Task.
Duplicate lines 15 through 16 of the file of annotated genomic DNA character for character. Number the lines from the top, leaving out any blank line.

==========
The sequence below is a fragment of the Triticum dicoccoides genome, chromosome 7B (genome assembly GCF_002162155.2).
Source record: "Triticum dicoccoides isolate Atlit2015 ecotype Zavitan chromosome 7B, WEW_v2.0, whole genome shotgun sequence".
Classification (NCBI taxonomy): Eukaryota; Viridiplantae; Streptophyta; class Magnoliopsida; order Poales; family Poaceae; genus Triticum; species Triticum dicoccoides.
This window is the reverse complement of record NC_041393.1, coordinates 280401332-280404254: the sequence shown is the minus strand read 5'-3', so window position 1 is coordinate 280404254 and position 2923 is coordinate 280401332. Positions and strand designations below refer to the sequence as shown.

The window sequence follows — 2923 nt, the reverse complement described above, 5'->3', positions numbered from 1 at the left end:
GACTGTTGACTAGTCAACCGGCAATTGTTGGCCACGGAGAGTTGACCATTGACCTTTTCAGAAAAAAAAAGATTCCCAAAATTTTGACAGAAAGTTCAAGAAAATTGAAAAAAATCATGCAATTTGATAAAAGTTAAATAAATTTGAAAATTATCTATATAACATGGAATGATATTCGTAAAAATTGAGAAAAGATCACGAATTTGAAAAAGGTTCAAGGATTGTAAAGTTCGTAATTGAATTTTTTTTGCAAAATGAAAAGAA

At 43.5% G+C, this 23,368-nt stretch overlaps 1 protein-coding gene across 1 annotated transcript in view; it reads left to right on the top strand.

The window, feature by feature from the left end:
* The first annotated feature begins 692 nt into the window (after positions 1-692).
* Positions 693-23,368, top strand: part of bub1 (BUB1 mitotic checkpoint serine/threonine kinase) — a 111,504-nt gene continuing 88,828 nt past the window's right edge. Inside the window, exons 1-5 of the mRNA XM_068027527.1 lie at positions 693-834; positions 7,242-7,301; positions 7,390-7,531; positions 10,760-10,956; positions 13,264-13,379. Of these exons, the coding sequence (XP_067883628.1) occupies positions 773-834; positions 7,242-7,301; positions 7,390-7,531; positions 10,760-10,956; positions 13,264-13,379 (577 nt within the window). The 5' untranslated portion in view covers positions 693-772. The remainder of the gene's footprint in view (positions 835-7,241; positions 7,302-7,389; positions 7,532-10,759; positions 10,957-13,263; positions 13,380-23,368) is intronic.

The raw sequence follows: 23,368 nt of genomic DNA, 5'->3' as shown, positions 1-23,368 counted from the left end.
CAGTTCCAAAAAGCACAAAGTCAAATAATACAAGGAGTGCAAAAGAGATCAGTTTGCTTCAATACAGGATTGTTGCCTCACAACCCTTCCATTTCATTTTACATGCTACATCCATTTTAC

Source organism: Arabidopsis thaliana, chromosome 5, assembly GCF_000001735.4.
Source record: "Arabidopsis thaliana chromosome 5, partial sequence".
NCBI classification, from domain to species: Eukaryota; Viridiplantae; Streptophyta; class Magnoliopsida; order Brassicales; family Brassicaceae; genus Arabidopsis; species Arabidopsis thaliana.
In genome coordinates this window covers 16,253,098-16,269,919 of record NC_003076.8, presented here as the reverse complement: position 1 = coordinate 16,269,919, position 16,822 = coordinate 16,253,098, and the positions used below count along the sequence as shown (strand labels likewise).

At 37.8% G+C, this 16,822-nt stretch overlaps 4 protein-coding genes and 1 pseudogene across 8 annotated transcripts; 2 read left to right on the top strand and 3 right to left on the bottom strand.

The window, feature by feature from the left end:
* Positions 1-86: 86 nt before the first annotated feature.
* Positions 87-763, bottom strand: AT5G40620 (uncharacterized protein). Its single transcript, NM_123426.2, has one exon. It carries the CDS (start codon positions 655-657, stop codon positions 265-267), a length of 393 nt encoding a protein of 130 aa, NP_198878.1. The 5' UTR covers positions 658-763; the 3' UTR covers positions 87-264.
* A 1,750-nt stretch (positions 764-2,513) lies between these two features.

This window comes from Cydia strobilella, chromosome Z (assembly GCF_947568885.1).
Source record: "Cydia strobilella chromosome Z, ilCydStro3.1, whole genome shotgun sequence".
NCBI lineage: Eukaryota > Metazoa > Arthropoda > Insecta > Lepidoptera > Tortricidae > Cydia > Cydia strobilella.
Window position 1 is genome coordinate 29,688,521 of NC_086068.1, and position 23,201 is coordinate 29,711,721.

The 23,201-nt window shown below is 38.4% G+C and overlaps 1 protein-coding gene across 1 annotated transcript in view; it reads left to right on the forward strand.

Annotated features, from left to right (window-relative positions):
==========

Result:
NCBI classification, from domain to species: Eukaryota; Viridiplantae; Streptophyta; class Magnoliopsida; order Brassicales; family Brassicaceae; genus Arabidopsis; species Arabidopsis thaliana.
In genome coordinates this window covers 16,253,098-16,269,919 of record NC_003076.8, presented here as the reverse complement: position 1 = coordinate 16,269,919, position 16,822 = coordinate 16,253,098, and the positions used below count along the sequence as shown (strand labels likewise).